In the UK in the early 1960s, beat groups, such as the Rolling Stones, the Yardbirds, and the Animals (dubbed the British invasion in the US), were heavily influenced by Chicago blues artists. The Stones, formed in 1963, went on to become the first British blues revival band to achieve broad-based popularity and advance the genre beyond the imitation of old models. The Yardbirds are widely considered to have been the most accomplished of the bands to have followed in the wake of the Stones' success. Featuring the talents of three of the most influential rock guitarists of the rock era (Eric Clapton, Jeff Beck, and Jimmy Page), the Yardbirds infused Blues with their own burgeoning styles.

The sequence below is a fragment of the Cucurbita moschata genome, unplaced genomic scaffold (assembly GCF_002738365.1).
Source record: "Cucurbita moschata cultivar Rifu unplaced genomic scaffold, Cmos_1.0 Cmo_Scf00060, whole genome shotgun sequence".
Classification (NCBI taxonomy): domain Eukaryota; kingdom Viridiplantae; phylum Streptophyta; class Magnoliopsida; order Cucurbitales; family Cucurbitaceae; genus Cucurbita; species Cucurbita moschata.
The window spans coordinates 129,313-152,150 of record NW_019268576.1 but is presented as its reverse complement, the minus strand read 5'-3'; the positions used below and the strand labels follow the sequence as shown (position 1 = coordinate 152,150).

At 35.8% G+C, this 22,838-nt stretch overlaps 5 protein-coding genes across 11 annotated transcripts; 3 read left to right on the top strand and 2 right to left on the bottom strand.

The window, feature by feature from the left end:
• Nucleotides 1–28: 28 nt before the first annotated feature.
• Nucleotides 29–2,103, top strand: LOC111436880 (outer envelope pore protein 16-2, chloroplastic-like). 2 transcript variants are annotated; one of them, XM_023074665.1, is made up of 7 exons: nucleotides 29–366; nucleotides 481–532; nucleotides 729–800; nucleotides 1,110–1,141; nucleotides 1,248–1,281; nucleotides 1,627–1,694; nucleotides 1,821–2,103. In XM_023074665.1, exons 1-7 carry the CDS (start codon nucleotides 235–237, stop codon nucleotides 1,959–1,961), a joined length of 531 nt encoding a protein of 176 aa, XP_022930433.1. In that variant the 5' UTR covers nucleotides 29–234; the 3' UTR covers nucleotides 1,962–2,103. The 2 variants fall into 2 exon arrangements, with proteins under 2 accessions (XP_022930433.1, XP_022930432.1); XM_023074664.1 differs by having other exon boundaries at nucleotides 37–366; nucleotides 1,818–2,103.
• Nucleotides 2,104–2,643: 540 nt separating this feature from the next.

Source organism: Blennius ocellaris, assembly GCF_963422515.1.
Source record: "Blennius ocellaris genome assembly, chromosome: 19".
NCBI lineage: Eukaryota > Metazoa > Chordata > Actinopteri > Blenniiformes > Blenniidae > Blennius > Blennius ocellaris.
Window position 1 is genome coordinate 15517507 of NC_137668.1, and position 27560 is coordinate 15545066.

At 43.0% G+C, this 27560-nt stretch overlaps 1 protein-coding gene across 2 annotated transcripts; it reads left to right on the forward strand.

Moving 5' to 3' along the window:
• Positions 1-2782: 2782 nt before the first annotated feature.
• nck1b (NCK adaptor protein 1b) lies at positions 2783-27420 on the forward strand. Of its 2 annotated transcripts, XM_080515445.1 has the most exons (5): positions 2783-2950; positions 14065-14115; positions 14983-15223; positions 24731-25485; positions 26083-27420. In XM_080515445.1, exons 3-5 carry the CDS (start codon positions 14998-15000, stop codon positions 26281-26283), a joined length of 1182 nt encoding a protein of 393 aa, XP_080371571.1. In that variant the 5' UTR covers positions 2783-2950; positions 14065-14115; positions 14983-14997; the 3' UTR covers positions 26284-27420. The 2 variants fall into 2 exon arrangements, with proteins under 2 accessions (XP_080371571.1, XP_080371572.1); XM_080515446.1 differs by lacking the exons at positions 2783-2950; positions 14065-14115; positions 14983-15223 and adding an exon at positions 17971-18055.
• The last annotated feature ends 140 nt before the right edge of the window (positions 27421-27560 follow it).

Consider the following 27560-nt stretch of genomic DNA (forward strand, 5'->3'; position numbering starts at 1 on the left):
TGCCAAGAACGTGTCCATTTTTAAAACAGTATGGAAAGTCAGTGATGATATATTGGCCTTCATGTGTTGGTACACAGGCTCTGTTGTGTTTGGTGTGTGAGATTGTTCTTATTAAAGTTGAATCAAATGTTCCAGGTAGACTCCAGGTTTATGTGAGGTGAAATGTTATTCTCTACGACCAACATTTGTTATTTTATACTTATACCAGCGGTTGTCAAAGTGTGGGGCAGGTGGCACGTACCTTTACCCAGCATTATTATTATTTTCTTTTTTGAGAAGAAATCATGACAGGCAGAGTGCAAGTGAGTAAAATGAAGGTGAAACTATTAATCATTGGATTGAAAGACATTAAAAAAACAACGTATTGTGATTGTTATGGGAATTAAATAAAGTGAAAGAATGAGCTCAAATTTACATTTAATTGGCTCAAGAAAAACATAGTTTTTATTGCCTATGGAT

1970's -the Present
Blues Lives
Decline and Resurgence

In the wake of the success of bands like the Rolling Stones, white audiences began to be interested in black blues musicians like Muddy Waters, Howlin' Wolf and John Lee Hooker. The result was a revived enthusiasm in the USA, which stimulated white Americans to start playing Blues influenced music. This led to the development of Southern rock and the rise of Texas blues musicians like Stevie Ray Vaughan. Interest in Blues per se declined in the 70's and '80's with the advent of musical forms such as Glam Rock, Disco, and Hip Hop. However, the 90's saw a revival of interest in Blues in some parts of the world that is continuing into the 21st century.